Tuesday, June 13, 2017

Web and Catalog Retailers Sue to Block MA Online Sales Tax Directive

The Massachusetts Directive will require Out-of-State Retailers with more than $500,000 in Sales into Massachusetts and at least 100 Transactional Sales delivered into the State within the previous 12 months to Collect and Remit the State’s 6.25% Sales and Use tax on all Sales made into the State.

NetChoice, a National Trade Association representing Online Retailers, and the American Catalog Mailers Association (ACMA), have filed a Suit to Block the New Massachusetts Department of Revenue Directive.

Department of Revenue Directive 17-1, which is set to take effect July 1st, considers any Downloaded Apps or Cookies that an E-Commerce Site Stores on Consumers’ Devices to represent a Physical Presence in Massachusetts, which could force the Merchant to Collect Sales Tax. For example, if a Massachusetts Consumer browses on the website of an Online-Only Retailer based in Florida that places Cookies on the device the Shopper’s use to Track Activity, that Florida Retailer would now be considered to have a Presence in Massachusetts and thus be Subject to State Sales Tax Collection Rules under prevailing Federal Law.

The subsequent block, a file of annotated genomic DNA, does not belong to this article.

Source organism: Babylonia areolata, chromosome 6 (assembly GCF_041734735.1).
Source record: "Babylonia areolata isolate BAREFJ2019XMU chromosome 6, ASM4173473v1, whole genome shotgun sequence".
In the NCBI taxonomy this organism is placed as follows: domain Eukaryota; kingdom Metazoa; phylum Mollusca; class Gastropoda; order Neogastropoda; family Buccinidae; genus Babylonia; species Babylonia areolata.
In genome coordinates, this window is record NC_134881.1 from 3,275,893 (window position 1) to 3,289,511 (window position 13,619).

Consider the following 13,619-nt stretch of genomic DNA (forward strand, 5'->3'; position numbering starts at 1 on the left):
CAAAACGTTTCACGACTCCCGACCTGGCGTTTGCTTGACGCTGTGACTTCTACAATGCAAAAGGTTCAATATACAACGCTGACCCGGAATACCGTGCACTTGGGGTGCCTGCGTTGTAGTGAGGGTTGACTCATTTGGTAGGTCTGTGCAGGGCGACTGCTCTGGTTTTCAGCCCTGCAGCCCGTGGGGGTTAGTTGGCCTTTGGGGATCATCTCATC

NetChoice and the ACMA argue that the Directive Violates the Federal Internet Tax Freedom Act, the Commerce Clause, and Massachusetts’ own Procedure for Implementing Regulations.

“This is the first time we’ve seen a state have such blatant disregard for Supreme Court precedent and the Internet Tax Freedom Act, which Congress enacted specifically to stop states from imposing sales that discriminate against the internet,” says Steve DelBianco, Executive Director of NetChoice. Massachusetts claims that an Out-of-State Business is setting up Shop in the Computers and Smartphones of Residents who enter the Website Address of that Business, he says. “One wonders why the state didn’t say the same thing about businesses with telephone numbers that were dialed by Massachusetts consumers over the last 75 years.”

The Groups’ argument draws heavily on the Landmark U.S. Supreme Court’s 1992 ruling in Quill Corp. v. North Dakota, that I took part in, that Prohibits States from requiring Merchants to Collect Taxes unless they have a Physical Presence, such as: a Store, Warehouse, or Sales Representative in the State, or “Nexus” in Legal Terms.

As I discussed in previous Posts, the original ruling does not include 21th Century Technologies, and needs to be updated. The issues in this Directive and the use of Affiliate Sales: selling on your website but the link takes you to another Website, like Amazon, to complete the Sales, but you receive a Fee for Creating the Sale.

NYC Wins When Everyone Can Vote! Michael H. Drucker
Digg! StumbleUpon

No comments: